Prolonged administration of HER-2/neu-specific monoclonal antibody therapy is now widely used for the treatment of HER-2/neu-overexpressing tumors in advanced-stage breast cancer patients. Monoclonal antibody therapy has the potential to promote reduced tumor expression of HER-2/neu by receptor down-modulation and/or the generation of antigen-negative variants. Loss of antigen by either mechanism could potentially impact subsequent therapeutic strategies targeting HER-2/neu. In this study, the effects of chronic neu-specific monoclonal antibody therapy on tumor growth and neu protein expression were examined in a murine model of neu-overexpressing breast cancer. Treatment of neu-overexpressing tumors with neu-specific antibody, in vitro or in vivo, resulted in significant tumor growth inhibition. When neu antibody was used to treat neu-overexpressing tumor cells both in vitro and in vivo in tumor-bearing mice, neu receptor expression was not diminished after cessation of therapy. However, in the setting of clinically undetectable disease in a fraction of animals, antigen-negative variants were generated. An understanding of the effects of monoclonal antibodies on target antigen expression is critical for the future design and testing of novel HER-2/neu-targeted therapies administered in combination with or after HER-2/neu-specific monoclonal antibody therapy.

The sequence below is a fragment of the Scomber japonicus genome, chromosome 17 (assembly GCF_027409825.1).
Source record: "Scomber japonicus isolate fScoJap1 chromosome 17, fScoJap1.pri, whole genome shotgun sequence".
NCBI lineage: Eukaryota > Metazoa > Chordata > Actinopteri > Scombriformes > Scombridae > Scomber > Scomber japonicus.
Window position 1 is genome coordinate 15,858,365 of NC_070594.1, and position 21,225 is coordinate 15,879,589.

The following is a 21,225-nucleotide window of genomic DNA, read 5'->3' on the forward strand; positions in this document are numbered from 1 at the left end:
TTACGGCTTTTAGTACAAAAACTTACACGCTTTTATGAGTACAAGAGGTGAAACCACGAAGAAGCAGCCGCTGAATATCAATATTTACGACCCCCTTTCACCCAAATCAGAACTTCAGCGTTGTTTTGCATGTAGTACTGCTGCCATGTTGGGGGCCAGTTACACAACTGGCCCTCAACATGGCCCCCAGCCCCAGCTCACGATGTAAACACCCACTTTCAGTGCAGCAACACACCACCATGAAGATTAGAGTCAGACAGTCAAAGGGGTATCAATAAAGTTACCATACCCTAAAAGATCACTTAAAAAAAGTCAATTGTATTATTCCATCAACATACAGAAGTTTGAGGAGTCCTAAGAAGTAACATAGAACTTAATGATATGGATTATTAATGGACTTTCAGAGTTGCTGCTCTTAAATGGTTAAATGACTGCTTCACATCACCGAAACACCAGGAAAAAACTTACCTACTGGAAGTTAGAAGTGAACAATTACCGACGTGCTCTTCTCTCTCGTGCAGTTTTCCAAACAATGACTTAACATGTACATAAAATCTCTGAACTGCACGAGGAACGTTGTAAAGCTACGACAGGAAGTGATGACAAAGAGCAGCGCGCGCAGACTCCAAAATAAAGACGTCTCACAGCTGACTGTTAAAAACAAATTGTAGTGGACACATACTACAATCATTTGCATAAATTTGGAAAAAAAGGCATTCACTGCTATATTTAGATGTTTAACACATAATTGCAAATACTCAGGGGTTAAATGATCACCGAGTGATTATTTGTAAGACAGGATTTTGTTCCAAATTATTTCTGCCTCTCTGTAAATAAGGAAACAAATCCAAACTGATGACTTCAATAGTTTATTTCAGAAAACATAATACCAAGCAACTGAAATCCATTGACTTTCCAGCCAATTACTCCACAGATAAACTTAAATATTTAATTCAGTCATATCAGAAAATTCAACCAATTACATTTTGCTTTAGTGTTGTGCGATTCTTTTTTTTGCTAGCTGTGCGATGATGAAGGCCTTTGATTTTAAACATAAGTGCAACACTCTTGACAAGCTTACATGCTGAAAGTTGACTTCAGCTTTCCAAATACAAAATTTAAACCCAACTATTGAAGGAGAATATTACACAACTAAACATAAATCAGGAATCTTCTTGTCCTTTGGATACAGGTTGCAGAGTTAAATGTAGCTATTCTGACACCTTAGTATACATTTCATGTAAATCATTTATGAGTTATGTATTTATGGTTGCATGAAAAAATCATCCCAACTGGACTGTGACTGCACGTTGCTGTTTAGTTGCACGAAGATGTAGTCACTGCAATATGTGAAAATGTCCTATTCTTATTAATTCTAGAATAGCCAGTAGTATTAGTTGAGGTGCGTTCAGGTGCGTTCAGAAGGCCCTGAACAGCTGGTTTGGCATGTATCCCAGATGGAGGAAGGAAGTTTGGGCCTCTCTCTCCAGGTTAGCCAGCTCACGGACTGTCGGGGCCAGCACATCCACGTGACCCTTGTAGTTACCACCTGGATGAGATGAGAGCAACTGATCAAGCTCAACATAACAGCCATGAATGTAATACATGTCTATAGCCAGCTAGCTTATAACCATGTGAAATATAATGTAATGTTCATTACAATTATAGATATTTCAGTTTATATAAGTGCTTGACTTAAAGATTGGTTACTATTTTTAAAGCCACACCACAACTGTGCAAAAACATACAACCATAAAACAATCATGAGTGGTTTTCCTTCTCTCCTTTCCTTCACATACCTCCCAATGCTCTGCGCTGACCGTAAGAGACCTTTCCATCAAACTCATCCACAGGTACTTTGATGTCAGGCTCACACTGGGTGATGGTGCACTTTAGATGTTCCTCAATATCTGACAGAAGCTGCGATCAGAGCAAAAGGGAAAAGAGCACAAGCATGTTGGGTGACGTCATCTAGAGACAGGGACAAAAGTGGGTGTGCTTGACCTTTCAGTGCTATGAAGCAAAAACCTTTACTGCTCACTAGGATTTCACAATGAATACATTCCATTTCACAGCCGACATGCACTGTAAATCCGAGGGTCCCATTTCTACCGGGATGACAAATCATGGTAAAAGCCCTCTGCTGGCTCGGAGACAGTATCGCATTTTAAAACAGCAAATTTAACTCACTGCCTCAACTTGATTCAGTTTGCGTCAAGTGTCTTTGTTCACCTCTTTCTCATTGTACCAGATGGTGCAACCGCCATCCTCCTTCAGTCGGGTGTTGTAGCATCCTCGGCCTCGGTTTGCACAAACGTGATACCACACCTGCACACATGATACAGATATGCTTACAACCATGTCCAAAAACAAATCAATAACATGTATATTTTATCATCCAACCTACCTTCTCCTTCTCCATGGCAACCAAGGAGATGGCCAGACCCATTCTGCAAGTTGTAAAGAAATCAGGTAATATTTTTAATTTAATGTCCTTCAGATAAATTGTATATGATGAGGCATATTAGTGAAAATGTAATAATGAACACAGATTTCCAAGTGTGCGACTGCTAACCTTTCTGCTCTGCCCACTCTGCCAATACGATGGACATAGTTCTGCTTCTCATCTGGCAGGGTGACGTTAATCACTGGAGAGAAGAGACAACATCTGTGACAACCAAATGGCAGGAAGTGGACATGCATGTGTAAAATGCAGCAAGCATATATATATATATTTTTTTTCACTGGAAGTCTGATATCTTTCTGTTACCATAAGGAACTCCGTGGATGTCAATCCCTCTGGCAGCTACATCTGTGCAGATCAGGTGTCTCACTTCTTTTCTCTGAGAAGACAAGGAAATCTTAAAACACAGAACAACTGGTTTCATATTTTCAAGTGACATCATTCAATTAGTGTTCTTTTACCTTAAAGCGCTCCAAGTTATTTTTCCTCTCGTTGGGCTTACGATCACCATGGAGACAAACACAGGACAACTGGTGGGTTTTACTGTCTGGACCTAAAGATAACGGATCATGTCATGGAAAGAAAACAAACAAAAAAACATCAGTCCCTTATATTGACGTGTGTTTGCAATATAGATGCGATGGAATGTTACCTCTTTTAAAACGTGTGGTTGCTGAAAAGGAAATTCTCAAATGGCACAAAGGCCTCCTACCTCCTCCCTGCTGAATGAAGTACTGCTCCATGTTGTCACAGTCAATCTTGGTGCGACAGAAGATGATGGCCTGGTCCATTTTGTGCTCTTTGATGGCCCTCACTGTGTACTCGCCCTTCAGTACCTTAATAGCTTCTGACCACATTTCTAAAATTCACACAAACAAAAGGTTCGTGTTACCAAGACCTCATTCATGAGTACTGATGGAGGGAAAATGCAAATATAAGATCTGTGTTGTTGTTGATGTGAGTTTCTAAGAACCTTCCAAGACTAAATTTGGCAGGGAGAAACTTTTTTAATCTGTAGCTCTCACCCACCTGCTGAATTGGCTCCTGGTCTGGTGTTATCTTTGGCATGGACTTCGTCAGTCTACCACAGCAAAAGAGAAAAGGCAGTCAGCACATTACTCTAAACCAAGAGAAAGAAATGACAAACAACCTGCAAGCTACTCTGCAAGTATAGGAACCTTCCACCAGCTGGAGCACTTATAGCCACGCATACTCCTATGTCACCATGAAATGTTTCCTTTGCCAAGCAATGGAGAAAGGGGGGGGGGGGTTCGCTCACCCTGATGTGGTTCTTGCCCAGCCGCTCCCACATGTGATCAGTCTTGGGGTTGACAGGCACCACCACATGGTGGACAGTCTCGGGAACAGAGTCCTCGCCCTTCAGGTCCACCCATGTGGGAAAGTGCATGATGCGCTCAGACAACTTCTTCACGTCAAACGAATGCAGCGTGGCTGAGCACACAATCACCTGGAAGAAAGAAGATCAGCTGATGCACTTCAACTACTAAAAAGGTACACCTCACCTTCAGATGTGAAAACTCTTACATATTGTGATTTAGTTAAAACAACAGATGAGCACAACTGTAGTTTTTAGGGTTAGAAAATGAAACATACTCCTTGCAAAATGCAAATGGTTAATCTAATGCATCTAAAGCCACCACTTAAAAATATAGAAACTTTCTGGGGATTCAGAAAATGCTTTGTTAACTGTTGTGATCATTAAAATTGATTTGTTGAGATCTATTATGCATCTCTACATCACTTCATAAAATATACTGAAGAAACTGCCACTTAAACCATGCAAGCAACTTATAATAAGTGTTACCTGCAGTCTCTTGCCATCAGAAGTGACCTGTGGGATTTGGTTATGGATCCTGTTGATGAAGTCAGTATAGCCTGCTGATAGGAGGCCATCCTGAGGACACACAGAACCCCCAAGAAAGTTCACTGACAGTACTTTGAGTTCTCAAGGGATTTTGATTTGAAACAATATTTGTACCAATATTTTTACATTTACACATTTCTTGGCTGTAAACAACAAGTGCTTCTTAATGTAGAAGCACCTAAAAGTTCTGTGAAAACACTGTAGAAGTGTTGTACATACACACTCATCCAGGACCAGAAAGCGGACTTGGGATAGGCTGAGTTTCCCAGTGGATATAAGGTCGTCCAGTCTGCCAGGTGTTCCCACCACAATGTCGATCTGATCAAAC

ASJC Scopus subject areas
- Cancer Research